Yesterday, immigration lawyer Scott Bell spoke to David Kirton on CKOM 650’s “Saskatchewan Afternoon” about the recent human smuggling case on the Saskatchewan-North Dakota border. Last Friday, a 43-year-old Regina woman was arrested by RCMP and charged with human smuggling; now the U.S. Border Patrol has reported that it has made additional arrests near the same entry points into Saskatchewan from North Dakota.
The question David Kirton posed to Scott Bell was, “What happens to the humans who are being smuggled?”
Read excerpts of Scott’s comments below, or listen to his complete interview with CKOM 650 (scroll to April 20 at 1 p.m.).
“The [Canadian Border Services Agency] will take the information of these individuals; they’re going to find out what their potential claim is, and they’re going to run security clearances…to determine who exactly they are, where they’re coming from, what their legal status was in the U.S. and what their purpose is in Canada…. At that point, if there’s no reasonable purpose to keep them detained, they would release them, pending some kind of removal process or pending some kind of refugee application, which would work its way through the standard process.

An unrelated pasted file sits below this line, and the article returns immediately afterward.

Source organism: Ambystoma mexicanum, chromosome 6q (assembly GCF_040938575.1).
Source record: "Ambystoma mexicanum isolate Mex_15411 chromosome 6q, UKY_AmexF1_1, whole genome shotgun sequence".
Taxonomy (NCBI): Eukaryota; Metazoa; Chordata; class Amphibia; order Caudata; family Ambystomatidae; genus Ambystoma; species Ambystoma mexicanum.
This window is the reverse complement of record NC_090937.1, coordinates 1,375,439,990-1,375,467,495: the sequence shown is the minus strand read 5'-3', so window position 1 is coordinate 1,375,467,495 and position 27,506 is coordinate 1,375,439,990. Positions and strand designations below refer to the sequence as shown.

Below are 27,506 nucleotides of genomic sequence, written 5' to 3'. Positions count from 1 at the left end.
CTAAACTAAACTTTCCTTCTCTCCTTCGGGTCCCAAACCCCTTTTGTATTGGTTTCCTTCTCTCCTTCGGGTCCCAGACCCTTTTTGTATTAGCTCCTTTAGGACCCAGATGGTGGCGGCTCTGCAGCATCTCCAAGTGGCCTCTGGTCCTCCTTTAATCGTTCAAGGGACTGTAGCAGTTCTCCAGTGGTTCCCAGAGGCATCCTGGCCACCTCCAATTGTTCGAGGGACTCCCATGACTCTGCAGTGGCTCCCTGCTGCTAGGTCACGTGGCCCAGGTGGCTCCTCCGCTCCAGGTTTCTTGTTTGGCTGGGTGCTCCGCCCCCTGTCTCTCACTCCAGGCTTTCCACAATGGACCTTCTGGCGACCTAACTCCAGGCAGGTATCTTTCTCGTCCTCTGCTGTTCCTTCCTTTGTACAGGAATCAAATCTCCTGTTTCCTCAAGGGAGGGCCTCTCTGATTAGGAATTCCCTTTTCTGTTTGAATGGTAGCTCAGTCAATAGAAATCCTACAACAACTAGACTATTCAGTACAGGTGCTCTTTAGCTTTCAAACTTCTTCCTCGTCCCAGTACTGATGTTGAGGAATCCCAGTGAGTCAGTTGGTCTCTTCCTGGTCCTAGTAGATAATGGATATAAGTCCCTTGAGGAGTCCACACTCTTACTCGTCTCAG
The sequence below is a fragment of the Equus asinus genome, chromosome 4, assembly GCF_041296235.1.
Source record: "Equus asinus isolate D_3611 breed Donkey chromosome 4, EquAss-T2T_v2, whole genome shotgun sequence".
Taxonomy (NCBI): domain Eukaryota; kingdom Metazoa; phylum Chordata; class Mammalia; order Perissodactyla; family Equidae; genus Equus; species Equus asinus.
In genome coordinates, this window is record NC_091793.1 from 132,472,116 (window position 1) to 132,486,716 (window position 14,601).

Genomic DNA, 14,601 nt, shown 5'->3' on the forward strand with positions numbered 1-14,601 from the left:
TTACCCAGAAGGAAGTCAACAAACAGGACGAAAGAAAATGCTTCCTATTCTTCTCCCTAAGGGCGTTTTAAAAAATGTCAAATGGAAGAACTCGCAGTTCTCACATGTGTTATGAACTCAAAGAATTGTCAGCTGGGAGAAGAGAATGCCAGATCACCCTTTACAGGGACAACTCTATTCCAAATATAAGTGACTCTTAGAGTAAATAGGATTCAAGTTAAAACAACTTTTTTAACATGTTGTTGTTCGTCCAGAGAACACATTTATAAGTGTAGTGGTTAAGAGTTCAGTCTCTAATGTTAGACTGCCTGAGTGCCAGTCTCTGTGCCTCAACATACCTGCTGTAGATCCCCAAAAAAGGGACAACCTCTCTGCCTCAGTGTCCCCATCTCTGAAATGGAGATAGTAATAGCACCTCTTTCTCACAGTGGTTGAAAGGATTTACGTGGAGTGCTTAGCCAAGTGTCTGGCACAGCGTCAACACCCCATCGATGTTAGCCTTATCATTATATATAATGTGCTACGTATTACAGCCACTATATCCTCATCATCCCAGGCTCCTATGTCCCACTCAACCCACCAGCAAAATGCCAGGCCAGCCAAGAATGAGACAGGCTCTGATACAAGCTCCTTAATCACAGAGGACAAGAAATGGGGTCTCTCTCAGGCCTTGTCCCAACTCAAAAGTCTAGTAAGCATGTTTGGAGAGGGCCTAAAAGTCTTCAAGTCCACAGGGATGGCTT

“If there’s no legal basis on which they can bring the refugee claim or asylum claim, the removal process may begin sooner. When it comes to removals, the Canada Border Services Agency has a priority of risk listing.… We usually wouldn’t see detention of this type of individual unless there’s a security, criminal or risk concern, or there’s an issue of the individual just cannot be identified…. They’re not going to just release a ‘John Doe’ out into the public…until they can properly determine who [he is].”
Scott also discussed the “safe third country rule” and the role it plays in individuals resorting to illegal crossings instead of making a claim at a legal port of entry.
Scott Bell practises immigration law with a focus on business and employment based applications. He can be reached at firstname.lastname@example.org.